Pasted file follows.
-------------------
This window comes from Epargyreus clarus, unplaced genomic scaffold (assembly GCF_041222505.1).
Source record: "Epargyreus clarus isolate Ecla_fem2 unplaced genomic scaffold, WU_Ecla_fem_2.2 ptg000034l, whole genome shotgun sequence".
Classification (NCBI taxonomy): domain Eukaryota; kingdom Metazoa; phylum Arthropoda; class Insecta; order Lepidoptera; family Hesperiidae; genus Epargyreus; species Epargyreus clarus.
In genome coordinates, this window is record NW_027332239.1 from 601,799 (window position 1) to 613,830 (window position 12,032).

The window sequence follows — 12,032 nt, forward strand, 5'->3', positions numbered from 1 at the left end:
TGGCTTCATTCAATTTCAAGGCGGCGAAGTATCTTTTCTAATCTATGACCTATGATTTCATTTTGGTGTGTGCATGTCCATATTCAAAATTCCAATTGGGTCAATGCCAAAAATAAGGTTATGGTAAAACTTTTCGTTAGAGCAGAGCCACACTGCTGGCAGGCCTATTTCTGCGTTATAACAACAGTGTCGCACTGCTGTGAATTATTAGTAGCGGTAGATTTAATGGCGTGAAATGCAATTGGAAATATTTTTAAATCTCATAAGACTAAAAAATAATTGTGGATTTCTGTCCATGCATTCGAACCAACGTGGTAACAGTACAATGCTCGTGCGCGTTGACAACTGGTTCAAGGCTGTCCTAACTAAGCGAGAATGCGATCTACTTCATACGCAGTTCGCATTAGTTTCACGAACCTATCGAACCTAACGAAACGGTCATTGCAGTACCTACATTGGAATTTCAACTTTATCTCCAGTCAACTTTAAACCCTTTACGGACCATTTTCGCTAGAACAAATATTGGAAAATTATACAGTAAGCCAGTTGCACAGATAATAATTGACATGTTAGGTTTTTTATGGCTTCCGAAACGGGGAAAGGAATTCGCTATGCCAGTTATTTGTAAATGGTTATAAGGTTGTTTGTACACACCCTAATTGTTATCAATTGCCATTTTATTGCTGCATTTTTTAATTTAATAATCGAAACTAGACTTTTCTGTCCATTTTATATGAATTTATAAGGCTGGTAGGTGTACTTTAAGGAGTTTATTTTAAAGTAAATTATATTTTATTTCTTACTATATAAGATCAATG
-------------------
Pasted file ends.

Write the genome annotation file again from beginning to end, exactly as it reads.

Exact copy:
This window comes from Epargyreus clarus, unplaced genomic scaffold (assembly GCF_041222505.1).
Source record: "Epargyreus clarus isolate Ecla_fem2 unplaced genomic scaffold, WU_Ecla_fem_2.2 ptg000034l, whole genome shotgun sequence".
Classification (NCBI taxonomy): domain Eukaryota; kingdom Metazoa; phylum Arthropoda; class Insecta; order Lepidoptera; family Hesperiidae; genus Epargyreus; species Epargyreus clarus.
In genome coordinates, this window is record NW_027332239.1 from 601,799 (window position 1) to 613,830 (window position 12,032).

The window sequence follows — 12,032 nt, forward strand, 5'->3', positions numbered from 1 at the left end:
TGGCTTCATTCAATTTCAAGGCGGCGAAGTATCTTTTCTAATCTATGACCTATGATTTCATTTTGGTGTGTGCATGTCCATATTCAAAATTCCAATTGGGTCAATGCCAAAAATAAGGTTATGGTAAAACTTTTCGTTAGAGCAGAGCCACACTGCTGGCAGGCCTATTTCTGCGTTATAACAACAGTGTCGCACTGCTGTGAATTATTAGTAGCGGTAGATTTAATGGCGTGAAATGCAATTGGAAATATTTTTAAATCTCATAAGACTAAAAAATAATTGTGGATTTCTGTCCATGCATTCGAACCAACGTGGTAACAGTACAATGCTCGTGCGCGTTGACAACTGGTTCAAGGCTGTCCTAACTAAGCGAGAATGCGATCTACTTCATACGCAGTTCGCATTAGTTTCACGAACCTATCGAACCTAACGAAACGGTCATTGCAGTACCTACATTGGAATTTCAACTTTATCTCCAGTCAACTTTAAACCCTTTACGGACCATTTTCGCTAGAACAAATATTGGAAAATTATACAGTAAGCCAGTTGCACAGATAATAATTGACATGTTAGGTTTTTTATGGCTTCCGAAACGGGGAAAGGAATTCGCTATGCCAGTTATTTGTAAATGGTTATAAGGTTGTTTGTACACACCCTAATTGTTATCAATTGCCATTTTATTGCTGCATTTTTTAATTTAATAATCGAAACTAGACTTTTCTGTCCATTTTATATGAATTTATAAGGCTGGTAGGTGTACTTTAAGGAGTTTATTTTAAAGTAAATTATATTTTATTTCTTACTATATAAGATCAATG